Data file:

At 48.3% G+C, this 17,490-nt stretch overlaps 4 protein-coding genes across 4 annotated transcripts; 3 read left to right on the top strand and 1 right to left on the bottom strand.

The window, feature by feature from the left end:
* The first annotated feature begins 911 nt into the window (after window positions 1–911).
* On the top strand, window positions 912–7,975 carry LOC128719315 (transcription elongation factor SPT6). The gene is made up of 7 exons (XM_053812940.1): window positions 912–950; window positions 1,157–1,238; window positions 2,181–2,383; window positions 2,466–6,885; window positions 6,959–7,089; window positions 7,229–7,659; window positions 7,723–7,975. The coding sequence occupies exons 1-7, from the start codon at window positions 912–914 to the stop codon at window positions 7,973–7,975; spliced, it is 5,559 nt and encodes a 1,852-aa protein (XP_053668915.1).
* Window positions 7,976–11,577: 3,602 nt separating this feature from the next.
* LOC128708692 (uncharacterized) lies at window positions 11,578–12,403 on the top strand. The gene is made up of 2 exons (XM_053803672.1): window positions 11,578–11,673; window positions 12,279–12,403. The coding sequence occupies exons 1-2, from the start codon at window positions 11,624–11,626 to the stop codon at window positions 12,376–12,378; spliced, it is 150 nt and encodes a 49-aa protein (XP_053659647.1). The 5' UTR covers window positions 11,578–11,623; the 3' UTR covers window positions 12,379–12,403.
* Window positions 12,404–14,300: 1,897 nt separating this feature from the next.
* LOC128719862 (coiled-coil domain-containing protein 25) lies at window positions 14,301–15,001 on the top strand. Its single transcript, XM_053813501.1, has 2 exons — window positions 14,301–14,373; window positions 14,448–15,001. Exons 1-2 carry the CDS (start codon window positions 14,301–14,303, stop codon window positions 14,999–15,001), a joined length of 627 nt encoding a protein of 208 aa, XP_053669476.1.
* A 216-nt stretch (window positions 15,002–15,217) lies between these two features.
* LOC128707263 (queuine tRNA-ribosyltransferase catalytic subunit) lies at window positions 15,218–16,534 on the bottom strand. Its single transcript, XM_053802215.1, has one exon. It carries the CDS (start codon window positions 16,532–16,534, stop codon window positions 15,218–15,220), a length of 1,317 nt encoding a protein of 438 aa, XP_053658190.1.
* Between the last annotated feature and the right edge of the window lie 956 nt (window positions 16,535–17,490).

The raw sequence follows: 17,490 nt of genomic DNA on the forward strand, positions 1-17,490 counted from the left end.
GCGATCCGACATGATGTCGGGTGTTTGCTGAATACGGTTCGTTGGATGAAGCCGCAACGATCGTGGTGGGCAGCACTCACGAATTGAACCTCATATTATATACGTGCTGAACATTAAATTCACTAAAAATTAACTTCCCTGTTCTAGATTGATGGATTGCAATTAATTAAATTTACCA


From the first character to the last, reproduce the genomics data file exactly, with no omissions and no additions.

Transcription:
At 48.3% G+C, this 17,490-nt stretch overlaps 4 protein-coding genes across 4 annotated transcripts; 3 read left to right on the top strand and 1 right to left on the bottom strand.

The window, feature by feature from the left end:
* The first annotated feature begins 911 nt into the window (after window positions 1–911).
* On the top strand, window positions 912–7,975 carry LOC128719315 (transcription elongation factor SPT6). The gene is made up of 7 exons (XM_053812940.1): window positions 912–950; window positions 1,157–1,238; window positions 2,181–2,383; window positions 2,466–6,885; window positions 6,959–7,089; window positions 7,229–7,659; window positions 7,723–7,975. The coding sequence occupies exons 1-7, from the start codon at window positions 912–914 to the stop codon at window positions 7,973–7,975; spliced, it is 5,559 nt and encodes a 1,852-aa protein (XP_053668915.1).
* Window positions 7,976–11,577: 3,602 nt separating this feature from the next.
* LOC128708692 (uncharacterized) lies at window positions 11,578–12,403 on the top strand. The gene is made up of 2 exons (XM_053803672.1): window positions 11,578–11,673; window positions 12,279–12,403. The coding sequence occupies exons 1-2, from the start codon at window positions 11,624–11,626 to the stop codon at window positions 12,376–12,378; spliced, it is 150 nt and encodes a 49-aa protein (XP_053659647.1). The 5' UTR covers window positions 11,578–11,623; the 3' UTR covers window positions 12,379–12,403.
* Window positions 12,404–14,300: 1,897 nt separating this feature from the next.
* LOC128719862 (coiled-coil domain-containing protein 25) lies at window positions 14,301–15,001 on the top strand. Its single transcript, XM_053813501.1, has 2 exons — window positions 14,301–14,373; window positions 14,448–15,001. Exons 1-2 carry the CDS (start codon window positions 14,301–14,303, stop codon window positions 14,999–15,001), a joined length of 627 nt encoding a protein of 208 aa, XP_053669476.1.
* A 216-nt stretch (window positions 15,002–15,217) lies between these two features.
* LOC128707263 (queuine tRNA-ribosyltransferase catalytic subunit) lies at window positions 15,218–16,534 on the bottom strand. Its single transcript, XM_053802215.1, has one exon. It carries the CDS (start codon window positions 16,532–16,534, stop codon window positions 15,218–15,220), a length of 1,317 nt encoding a protein of 438 aa, XP_053658190.1.
* Between the last annotated feature and the right edge of the window lie 956 nt (window positions 16,535–17,490).

The raw sequence follows: 17,490 nt of genomic DNA on the forward strand, positions 1-17,490 counted from the left end.
GCGATCCGACATGATGTCGGGTGTTTGCTGAATACGGTTCGTTGGATGAAGCCGCAACGATCGTGGTGGGCAGCACTCACGAATTGAACCTCATATTATATACGTGCTGAACATTAAATTCACTAAAAATTAACTTCCCTGTTCTAGATTGATGGATTGCAATTAATTAAATTTACCA